Monday's announcement by the Pentagon that it may call up to 13,000 National Guard troops for duty in Iraq was something of a milestone. Several thousand of these troops would be going to Iraq for a second time the first return trip for large units of the National Guard since the war began.
The good news is that the brigades, from Arkansas, Indiana, Ohio and Oklahoma, would have plenty of time to get ready before heading to the war zone around Christmastime or early in 2008. The bad news is that the outcome of the war in Iraq will most likely be all but decided by then. "If we don't get the surge right, it's all going to be irrelevant," says Andrew Krepinevich, president of the Center for Strategic and Budgetary Assessments, "because in nine to 12 months we will have lost the war." Those are grim words coming from a retired Army officer and West Point graduate, but they raise an important concern: No one wants to be the last soldier to die for a losing cause.
U.S. military officials from Baghdad to the Pentagon have made it clear that by Labor Day Washington should have a good handle on whether or not the surge plan championed by Army General David Petraeus, the top U.S. commander in Iraq, is working. The 30,000 extra troops, largely dedicated to Baghdad, are designed to secure the capital and let the political process take root. While the Guard deployment announced Monday is not part of the surge, by the time those soldiers board airplanes bound for Iraq it should be apparent whether or not the surge is working. Older and a more integral part of their local communities, these politically potent soldiers are not going to be pleased if it appears they are being thrown into a losing battle.
Guard forces normally report to their state's governor, and are often used for national disasters at home. But they can be federalized and become part of the deployed overseas Army if needed. It's one thing for such part-time troops to be called to action in the early days of a military campaign, when the gung-ho spirit and patriotism are at their peak. But it's quite another to be sending these people with established careers and lives outside the military back to Iraq in the war's fifth year. Because former Defense Secretary Donald Rumsfeld kept a ceiling on the Army's troop strength, the National Guard and reserve forces have become a key piece of the everyday Army rather than being held in reserve for any unexpected conflict that erupts while the active-duty force is pinned down elsewhere. Even supporters concede the Guard has been so stretched and has left so much gear behind in Iraq that they would now be hard-pressed to perform their stateside duties. (The active duty army is feeling the strain too; the Pentagon is considering a plan to extend the tours of up to 15,000 troops currently in Iraq by up to three months.)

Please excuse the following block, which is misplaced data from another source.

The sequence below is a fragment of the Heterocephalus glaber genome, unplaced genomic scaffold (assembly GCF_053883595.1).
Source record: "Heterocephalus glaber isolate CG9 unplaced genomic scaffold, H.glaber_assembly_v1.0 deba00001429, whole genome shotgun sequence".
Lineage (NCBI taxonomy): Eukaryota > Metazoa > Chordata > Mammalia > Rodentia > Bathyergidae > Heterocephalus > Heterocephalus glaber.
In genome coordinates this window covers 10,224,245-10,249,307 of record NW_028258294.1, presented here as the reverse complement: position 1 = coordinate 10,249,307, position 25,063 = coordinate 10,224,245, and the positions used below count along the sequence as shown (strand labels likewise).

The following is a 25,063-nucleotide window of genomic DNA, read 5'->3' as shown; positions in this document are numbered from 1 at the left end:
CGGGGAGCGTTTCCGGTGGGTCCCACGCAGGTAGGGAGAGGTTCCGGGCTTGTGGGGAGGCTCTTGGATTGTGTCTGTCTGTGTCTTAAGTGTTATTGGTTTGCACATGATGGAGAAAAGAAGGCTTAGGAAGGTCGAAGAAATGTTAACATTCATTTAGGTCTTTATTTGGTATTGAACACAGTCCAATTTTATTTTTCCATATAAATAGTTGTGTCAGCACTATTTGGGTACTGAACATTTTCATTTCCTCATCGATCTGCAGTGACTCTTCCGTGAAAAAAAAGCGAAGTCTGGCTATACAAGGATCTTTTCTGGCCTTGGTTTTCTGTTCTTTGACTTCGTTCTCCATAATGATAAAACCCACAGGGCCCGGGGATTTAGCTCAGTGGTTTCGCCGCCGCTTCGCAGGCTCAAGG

"In the past, the Guard and Reserve were a strategic reserve," General Peter Schoomaker, the Army chief of staff, told Congress last month. "They're now part of the operating force of the United States Army." Acting Army secretary Pete Geren agreed. "They have carried a heavy burden in the war," he said. "A third of our soldiers that are deployed have come from the Guard and Reserve and we're going to continue to look to them as part of the frontline force."
Just how willing they're going to be remains to be seen. "I've never seen the Guard and Reserve in a more dispirited state than they are right now," Rep. Dave Obey, a Wisconsin Democrat, told Defense Secretary Robert Gates when he appeared before the House Appropriations defense subcommittee March 29. "They are a crucial asset to this country and right now they are in big trouble." Gates responded that one of his biggest concerns before he took on the job of defense chief was "that we were stressing the National Guard too much." A key goal for Gates and Petraeus is to make sure that, assuming the Guard units are deployed, they won't be fighting in a losing cause.